14. That is one of the most difficult balancing acts within the business of games. There are some highly vocal, high profile people who will complain about the existence of microtransactions. There are some highly vocal, high profile people who will decry any game that requires people to spend time on games, that everything should be unlocked and available instantly. There are highly vocal, high profile people who will decry any games that use a progression system or story mode to advance, that anything requiring effort by the player is actually grinding and should be removed. There are highly vocal, high profile people who will shout to the world how whenever a player must pay for a game it is extortion. There are highly vocal, high profile people who tell others that the games are a great value. No matter what the company does there are highly vocal, high profile people who will shout it down. The tricky part is to balance them out. You want enough people giving positive feedback and actually paying for the game, but you also want a portion of the people to be offended because otherwise you won't make money and will go out of business. It further hurts the entire industry that many communities are highly toxic, where threats of felony crimes against the developers are commonplace and even encouraged. I've had co-workers get death threats before, including some where FBI agents came to talk to everybody after finding the death threats to their family members were actually credible threats. There are also other developers, even a few amazing indie developers, who have left the industry due to the highly toxic players and repeated threats from so-called fans. There is nothing "just learn how" about it. No matter what developers and publishers do there are people who will be deeply offended and will publish it all over the Internet. A good balancing point is incredibly difficult to find.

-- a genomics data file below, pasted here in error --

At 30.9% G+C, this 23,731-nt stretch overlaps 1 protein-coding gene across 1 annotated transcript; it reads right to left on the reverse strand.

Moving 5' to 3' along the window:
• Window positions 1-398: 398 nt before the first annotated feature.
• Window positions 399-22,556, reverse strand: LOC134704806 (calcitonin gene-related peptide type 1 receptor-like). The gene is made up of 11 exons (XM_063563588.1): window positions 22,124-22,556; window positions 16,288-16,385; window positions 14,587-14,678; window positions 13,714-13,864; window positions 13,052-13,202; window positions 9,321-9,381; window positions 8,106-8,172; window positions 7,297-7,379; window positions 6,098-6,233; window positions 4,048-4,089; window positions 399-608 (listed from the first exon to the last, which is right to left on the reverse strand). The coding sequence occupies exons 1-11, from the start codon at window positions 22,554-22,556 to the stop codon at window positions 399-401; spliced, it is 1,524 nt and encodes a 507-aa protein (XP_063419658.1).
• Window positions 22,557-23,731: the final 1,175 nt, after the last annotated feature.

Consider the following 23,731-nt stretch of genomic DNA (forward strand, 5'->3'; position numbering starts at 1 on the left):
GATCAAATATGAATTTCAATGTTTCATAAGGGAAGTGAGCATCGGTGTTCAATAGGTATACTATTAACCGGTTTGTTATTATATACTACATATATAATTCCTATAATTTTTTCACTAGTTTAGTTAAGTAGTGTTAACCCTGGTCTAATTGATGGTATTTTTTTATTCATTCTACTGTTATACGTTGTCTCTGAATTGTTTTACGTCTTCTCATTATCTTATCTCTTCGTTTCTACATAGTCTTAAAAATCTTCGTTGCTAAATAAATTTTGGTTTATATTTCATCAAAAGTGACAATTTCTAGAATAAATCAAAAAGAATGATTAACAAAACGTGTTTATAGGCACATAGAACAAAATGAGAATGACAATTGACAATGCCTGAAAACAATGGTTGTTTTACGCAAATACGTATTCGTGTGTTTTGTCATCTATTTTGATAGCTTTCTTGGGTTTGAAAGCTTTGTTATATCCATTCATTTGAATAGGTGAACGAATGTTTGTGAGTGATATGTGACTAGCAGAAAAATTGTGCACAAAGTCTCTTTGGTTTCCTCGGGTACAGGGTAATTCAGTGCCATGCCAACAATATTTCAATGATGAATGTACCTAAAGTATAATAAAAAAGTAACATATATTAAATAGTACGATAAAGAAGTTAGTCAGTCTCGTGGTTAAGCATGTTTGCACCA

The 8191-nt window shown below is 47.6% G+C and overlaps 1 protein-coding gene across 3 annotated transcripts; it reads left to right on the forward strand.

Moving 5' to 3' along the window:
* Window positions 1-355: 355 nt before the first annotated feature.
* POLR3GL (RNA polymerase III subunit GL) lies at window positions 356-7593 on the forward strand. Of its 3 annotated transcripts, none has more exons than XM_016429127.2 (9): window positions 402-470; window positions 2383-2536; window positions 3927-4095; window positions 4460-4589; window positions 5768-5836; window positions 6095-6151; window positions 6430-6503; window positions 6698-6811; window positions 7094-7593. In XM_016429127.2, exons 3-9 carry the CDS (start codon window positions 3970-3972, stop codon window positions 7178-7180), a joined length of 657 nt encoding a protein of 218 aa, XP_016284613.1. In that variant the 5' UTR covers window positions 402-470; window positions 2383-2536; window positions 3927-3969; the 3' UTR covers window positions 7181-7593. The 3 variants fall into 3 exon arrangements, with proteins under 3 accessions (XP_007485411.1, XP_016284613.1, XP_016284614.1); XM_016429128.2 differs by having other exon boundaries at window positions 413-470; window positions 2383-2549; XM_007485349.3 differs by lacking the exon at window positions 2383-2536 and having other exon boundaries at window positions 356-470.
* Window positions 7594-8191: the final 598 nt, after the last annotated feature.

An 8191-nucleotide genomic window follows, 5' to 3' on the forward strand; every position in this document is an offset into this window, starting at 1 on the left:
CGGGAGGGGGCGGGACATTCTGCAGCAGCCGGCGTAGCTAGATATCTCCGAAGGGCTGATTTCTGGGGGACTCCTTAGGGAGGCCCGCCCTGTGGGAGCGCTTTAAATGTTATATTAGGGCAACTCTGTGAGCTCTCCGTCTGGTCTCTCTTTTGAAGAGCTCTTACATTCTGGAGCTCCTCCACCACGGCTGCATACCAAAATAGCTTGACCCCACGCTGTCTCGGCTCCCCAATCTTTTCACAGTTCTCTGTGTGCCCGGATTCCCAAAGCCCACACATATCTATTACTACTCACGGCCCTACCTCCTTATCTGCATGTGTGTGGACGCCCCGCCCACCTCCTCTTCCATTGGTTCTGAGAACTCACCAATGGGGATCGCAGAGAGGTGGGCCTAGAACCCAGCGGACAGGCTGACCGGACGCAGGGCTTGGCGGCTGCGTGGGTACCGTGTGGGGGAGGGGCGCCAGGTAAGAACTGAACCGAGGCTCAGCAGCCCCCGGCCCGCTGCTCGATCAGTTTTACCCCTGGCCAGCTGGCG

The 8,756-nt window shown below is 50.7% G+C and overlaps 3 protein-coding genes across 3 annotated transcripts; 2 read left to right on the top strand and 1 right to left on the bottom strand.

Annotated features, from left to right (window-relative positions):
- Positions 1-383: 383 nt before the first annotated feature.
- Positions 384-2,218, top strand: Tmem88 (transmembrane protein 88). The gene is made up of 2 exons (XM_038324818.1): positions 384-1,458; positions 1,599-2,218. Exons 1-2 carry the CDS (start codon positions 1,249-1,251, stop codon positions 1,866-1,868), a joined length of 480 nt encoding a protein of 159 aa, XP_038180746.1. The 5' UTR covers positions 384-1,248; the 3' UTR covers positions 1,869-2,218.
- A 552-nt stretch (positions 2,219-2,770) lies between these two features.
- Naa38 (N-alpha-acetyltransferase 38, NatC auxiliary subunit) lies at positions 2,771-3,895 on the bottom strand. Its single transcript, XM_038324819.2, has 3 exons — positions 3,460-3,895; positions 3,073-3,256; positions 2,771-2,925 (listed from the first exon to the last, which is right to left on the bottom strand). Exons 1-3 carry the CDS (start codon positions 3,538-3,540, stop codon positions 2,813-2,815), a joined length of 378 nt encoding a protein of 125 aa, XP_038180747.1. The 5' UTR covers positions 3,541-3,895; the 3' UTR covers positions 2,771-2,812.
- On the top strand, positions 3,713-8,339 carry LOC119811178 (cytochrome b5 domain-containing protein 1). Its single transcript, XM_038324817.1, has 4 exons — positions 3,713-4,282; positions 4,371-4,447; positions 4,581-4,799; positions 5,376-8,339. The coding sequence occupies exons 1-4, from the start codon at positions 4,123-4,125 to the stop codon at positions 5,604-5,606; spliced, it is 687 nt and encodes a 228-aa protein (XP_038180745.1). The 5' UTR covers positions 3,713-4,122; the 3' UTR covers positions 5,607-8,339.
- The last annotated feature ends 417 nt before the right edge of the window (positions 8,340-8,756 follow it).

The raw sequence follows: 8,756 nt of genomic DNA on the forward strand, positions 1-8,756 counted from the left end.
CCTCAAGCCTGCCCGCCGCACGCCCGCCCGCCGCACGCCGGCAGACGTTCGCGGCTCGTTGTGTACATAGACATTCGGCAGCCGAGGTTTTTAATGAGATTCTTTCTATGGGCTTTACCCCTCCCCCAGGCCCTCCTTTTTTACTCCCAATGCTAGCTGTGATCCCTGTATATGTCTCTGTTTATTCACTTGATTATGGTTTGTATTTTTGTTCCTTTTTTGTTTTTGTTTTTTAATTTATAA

15. C# + AS3 + C++?

    Some of the first steps are to hire a large team of experienced editor-developers, and spend several million dollars over multiple years on technology developed across multiple studios around the globe. EA has an enormous body of tech tools and libraries that cover just about anything you want. They've been built up for game after game, from project to project for decades. When I was working there I noticed and pointed out a date in a comment. It was from nearly two decades earlier, the comment stated that it was the third rewrite and they were hoping it would be the version that would solve all their issues. The tool worked great, we were adding our own useful bit of functionality which would be added to the suite.
  16. I plotted the numbers, and it produces a smooth curve.
  17. Just FYI, in my code I allow every single key to be assigned. This includes the famous media keys and things like that, as long as they are found as part of the 256(technically less) possible keycodes. Now, I of course don't have actual descriptions for all those keys, and I won't ever be able to because I'm sure the more rare ones are going to be different for different keyboards. The solution is to have a sort of "default" text that works for any undefined descriptions. The words "Unknown Key" work for me. This way, the player can still bind any key they want. I don't think any players are going to care if you don't have a proper description for that really rare key they want to use for whatever reason.
  18. Ground work complete!

    I like the way you worded that. There is definitely an art to compelling a player to pursue what ever game objectives there may be, and getting them excited about it, as opposed to a player feeling forced to do something just to get to the next step in their game, which can feel redundant. As for what's under the mountains, Absolutely they'll be some kind of metal or mineral waiting to be discovered. Thanks for the feedback.